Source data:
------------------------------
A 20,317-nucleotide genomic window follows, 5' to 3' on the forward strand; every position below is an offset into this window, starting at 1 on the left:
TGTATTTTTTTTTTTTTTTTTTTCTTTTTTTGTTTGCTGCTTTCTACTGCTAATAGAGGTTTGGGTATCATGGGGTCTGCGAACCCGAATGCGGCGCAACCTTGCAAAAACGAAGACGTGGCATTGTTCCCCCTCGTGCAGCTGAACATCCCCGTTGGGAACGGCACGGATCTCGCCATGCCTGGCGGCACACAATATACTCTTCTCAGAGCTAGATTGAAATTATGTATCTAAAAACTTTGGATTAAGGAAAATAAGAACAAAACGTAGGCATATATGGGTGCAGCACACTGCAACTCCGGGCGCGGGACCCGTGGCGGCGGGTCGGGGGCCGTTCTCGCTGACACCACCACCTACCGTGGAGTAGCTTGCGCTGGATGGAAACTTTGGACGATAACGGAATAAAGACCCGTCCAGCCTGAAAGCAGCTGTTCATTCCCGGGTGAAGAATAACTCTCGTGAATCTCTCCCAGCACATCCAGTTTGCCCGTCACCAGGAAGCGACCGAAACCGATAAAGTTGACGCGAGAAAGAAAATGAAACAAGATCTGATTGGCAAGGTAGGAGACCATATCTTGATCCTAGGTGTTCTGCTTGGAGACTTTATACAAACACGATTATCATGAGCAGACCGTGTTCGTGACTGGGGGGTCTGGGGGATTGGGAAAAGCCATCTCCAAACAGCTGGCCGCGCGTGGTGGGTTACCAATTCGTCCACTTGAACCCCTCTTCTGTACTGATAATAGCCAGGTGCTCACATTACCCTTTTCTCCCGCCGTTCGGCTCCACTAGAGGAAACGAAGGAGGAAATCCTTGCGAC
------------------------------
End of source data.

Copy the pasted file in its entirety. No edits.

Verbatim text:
A 20,317-nucleotide genomic window follows, 5' to 3' on the forward strand; every position below is an offset into this window, starting at 1 on the left:
TGTATTTTTTTTTTTTTTTTTTTCTTTTTTTGTTTGCTGCTTTCTACTGCTAATAGAGGTTTGGGTATCATGGGGTCTGCGAACCCGAATGCGGCGCAACCTTGCAAAAACGAAGACGTGGCATTGTTCCCCCTCGTGCAGCTGAACATCCCCGTTGGGAACGGCACGGATCTCGCCATGCCTGGCGGCACACAATATACTCTTCTCAGAGCTAGATTGAAATTATGTATCTAAAAACTTTGGATTAAGGAAAATAAGAACAAAACGTAGGCATATATGGGTGCAGCACACTGCAACTCCGGGCGCGGGACCCGTGGCGGCGGGTCGGGGGCCGTTCTCGCTGACACCACCACCTACCGTGGAGTAGCTTGCGCTGGATGGAAACTTTGGACGATAACGGAATAAAGACCCGTCCAGCCTGAAAGCAGCTGTTCATTCCCGGGTGAAGAATAACTCTCGTGAATCTCTCCCAGCACATCCAGTTTGCCCGTCACCAGGAAGCGACCGAAACCGATAAAGTTGACGCGAGAAAGAAAATGAAACAAGATCTGATTGGCAAGGTAGGAGACCATATCTTGATCCTAGGTGTTCTGCTTGGAGACTTTATACAAACACGATTATCATGAGCAGACCGTGTTCGTGACTGGGGGGTCTGGGGGATTGGGAAAAGCCATCTCCAAACAGCTGGCCGCGCGTGGTGGGTTACCAATTCGTCCACTTGAACCCCTCTTCTGTACTGATAATAGCCAGGTGCTCACATTACCCTTTTCTCCCGCCGTTCGGCTCCACTAGAGGAAACGAAGGAGGAAATCCTTGCGAC